Few financial moments are scarier than the realization your bank account has been compromised. Adding to the stress is pressure on you to report the fraud as soon as you notice it. If you delay or don’t notice it for months, you could lose everything you have in the account. The sooner you contact your bank, the sooner you can rest easy that your hard-earned money is safe from further thievery.
Pick Up the Phone
Call the bank as soon as you notice fraudulent activity or go to your nearest branch to do so. Most have toll-free numbers that can be found on the back of your ATM card if you still have it or on your monthly statements if you don’t. Report that your account has been compromised and detail the fraudulent charges you’ve noticed. This reporting of the incident stops the clock, so you won’t be liable for any transactions that take place after the call.
Get It in Writing
After reporting the call, follow up with your bank in writing. Some banks accept email. For others, send a letter confirming the fraudulent activity. Detail what the false charges are, when you noticed them and who you talked to over the phone. Sending the letter via certified mail gives you proof the letter was received and the added cost may be worth the peace of mind.
Even after reporting the fraud, check your statement for errors. Review your checkbook to see if any checks are missing. If they are, issue stop payment orders with the bank. If an identity thief or unauthorized company has arranged for unauthorized transfers out of the account, alert your bank and ask it to close your account and open a new one with a different account number.
Contact Credit Bureaus
A fraud on your bank account may indicate that you’ve been a victim of identity theft. If so, place a fraud alert on your credit report with Equifax, Experian or TransUnion. You can call all three if you want, but once you place a fraud alert with one, it’s required to inform the others. Placing an initial fraud alert requires prospective creditors to take reasonable steps to confirm the identity of anyone seeking to open accounts in your name, including contacting you by phone if you provide a number. Extended alerts are good for seven years, but they require you to file a report with the police or an identity theft report with a government agency, such as the Federal Trade Commission.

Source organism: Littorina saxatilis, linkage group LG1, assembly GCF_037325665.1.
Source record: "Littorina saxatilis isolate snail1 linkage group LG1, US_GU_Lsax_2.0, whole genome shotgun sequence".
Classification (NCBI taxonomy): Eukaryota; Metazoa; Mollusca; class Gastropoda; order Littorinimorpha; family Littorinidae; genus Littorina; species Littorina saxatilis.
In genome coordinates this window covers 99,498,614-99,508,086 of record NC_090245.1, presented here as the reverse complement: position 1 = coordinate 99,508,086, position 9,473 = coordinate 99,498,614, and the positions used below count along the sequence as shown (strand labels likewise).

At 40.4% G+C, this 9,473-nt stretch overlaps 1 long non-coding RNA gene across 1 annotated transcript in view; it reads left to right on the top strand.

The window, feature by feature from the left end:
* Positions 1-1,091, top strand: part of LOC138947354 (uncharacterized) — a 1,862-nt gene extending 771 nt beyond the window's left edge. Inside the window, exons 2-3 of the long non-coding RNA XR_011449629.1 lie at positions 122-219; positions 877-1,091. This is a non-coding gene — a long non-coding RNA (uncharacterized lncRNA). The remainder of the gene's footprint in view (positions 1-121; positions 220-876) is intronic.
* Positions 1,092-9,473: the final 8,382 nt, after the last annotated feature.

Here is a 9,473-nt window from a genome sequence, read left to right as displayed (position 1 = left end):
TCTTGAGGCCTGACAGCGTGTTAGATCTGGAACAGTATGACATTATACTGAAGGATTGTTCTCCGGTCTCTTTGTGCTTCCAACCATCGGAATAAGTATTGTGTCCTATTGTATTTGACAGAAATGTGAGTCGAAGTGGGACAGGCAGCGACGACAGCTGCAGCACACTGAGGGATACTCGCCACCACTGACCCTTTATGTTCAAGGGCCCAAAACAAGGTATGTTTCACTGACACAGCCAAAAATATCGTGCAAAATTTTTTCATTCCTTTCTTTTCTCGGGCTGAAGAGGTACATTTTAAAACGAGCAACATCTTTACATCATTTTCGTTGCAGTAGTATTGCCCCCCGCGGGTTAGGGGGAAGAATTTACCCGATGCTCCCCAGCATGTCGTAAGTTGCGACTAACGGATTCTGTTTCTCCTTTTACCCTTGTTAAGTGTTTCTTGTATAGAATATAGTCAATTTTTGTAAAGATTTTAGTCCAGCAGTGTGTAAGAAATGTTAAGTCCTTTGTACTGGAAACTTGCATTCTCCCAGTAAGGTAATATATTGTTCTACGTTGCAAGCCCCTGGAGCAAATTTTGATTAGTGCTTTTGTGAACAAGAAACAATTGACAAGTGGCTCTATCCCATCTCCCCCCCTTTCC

If you discover your ATM card has been lost or stolen, your liability is based on how quickly the incident is reported. According to the Federal Trade Commission, if you catch the fraud before any charges take place, you’re not liable for a thing, even if fraudulent transactions subsequently take place. If you report it within two days after learning about it, your liability is capped at $50. If it’s between three and 60 days, you can lose up to $500, while if you don’t report it for more than two months you can lose everything in the account. You can't plead ignorance forever -- if the fraudulent charges have appeared on your statement, it's presumed that you were notified of the activity when you received it. If it’s just your card number that’s been compromised and you still have the card in your possession, you’re not liable for unauthorized transactions for 60 days after the statement with the first fraudulent transactions was sent to you.
- FTC.gov: Lost or Stolen Credit, ATM, and Debit Cards
- Consumer Financial Protection Bureau: I May Have Been the Victim of Fraud or Identity Theft. How Can I Put a Fraud Alert on My Credit Report?
- PNC: Reporting Fraud
- Capital One: Information on the Capital One Cyber Incident
- Federal Trade Commission: When Information is Lost or Exposed
- Experian: 5 Signs Your Credit Card Has Been Hacked
- Consumer Financial Protection Bureau: What Do I Do If I Think I Have Been a Victim of Identity Theft?